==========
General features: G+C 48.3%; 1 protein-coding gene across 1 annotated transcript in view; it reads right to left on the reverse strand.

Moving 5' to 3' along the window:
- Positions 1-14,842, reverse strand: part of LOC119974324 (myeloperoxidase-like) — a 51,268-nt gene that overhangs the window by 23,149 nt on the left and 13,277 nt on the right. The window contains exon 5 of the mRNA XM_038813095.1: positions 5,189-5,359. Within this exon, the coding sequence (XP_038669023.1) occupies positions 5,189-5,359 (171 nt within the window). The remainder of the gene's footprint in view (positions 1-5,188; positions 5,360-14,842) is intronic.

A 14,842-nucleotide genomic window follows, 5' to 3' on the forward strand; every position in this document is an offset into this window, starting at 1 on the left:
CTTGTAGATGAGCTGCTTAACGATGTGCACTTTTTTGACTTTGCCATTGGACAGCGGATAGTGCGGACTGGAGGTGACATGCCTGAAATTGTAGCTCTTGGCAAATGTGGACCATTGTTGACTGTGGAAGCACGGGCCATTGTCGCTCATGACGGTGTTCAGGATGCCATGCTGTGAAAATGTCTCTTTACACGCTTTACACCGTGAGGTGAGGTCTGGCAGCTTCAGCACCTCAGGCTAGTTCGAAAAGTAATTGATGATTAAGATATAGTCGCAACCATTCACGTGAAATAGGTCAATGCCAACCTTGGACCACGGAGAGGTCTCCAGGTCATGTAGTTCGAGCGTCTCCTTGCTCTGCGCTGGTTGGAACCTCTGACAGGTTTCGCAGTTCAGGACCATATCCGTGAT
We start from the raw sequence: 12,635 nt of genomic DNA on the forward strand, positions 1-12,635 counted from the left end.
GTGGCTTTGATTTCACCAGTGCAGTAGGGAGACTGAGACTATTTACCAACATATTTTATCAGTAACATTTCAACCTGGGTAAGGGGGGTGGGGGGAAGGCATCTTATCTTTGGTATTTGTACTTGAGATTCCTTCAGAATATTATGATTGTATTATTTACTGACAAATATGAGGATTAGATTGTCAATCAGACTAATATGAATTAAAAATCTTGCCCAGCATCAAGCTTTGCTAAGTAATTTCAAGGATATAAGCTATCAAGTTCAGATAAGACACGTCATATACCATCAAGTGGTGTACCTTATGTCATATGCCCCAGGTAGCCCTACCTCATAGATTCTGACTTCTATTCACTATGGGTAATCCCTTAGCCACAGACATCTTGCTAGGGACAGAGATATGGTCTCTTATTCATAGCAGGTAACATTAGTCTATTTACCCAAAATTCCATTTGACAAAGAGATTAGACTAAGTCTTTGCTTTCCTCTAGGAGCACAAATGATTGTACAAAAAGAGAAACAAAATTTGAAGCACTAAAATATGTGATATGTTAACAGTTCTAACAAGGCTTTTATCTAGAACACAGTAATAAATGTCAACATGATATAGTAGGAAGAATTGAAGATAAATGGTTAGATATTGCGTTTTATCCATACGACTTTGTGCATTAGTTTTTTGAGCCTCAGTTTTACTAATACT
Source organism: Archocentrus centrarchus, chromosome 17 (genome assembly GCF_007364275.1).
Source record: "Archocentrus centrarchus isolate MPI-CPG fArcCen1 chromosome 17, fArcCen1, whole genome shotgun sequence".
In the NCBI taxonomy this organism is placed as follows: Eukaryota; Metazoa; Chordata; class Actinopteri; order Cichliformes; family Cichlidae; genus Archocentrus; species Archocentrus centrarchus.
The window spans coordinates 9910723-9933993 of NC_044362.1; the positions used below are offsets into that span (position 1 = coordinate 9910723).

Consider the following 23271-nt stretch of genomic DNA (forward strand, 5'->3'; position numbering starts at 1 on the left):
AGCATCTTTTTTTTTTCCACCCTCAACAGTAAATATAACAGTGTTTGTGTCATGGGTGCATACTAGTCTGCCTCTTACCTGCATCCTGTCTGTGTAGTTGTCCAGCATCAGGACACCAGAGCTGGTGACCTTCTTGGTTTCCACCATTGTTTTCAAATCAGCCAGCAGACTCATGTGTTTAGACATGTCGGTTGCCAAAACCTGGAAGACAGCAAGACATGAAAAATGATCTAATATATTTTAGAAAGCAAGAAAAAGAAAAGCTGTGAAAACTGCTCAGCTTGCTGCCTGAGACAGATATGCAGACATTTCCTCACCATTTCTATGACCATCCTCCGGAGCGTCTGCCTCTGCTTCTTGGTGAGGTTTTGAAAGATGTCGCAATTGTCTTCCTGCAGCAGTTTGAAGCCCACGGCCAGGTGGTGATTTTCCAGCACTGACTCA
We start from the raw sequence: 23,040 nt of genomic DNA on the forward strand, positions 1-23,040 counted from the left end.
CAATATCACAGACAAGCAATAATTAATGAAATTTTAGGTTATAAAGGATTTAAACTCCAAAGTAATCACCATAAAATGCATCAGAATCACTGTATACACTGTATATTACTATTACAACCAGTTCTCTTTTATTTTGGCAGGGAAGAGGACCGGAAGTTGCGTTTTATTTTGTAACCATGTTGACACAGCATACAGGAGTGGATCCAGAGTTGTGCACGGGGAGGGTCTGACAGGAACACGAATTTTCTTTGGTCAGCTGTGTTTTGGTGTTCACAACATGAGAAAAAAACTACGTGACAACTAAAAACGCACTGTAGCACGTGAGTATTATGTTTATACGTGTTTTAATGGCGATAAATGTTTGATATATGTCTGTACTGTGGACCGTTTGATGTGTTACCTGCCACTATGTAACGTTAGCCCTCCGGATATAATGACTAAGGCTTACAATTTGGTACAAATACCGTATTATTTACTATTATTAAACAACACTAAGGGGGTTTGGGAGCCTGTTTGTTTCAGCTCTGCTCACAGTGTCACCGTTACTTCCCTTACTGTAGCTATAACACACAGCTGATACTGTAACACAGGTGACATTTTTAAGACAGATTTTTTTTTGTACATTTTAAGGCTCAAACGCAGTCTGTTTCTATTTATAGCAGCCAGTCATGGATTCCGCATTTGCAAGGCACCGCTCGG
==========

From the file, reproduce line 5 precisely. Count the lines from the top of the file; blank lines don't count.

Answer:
CTTGTAGATGAGCTGCTTAACGATGTGCACTTTTTTGACTTTGCCATTGGACAGCGGATAGTGCGGACTGGAGGTGACATGCCTGAAATTGTAGCTCTTGGCAAATGTGGACCATTGTTGACTGTGGAAGCACGGGCCATTGTCGCTCATGACGGTGTTCAGGATGCCATGCTGTGAAAATGTCTCTTTACACGCTTTACACCGTGAGGTGAGGTCTGGCAGCTTCAGCACCTCAGGCTAGTTCGAAAAGTAATTGATGATTAAGATATAGTCGCAACCATTCACGTGAAATAGGTCAATGCCAACCTTGGACCACGGAGAGGTCTCCAGGTCATGTAGTTCGAGCGTCTCCTTGCTCTGCGCTGGTTGGAACCTCTGACAGGTTTCGCAGTTCAGGACCATATCCGTGAT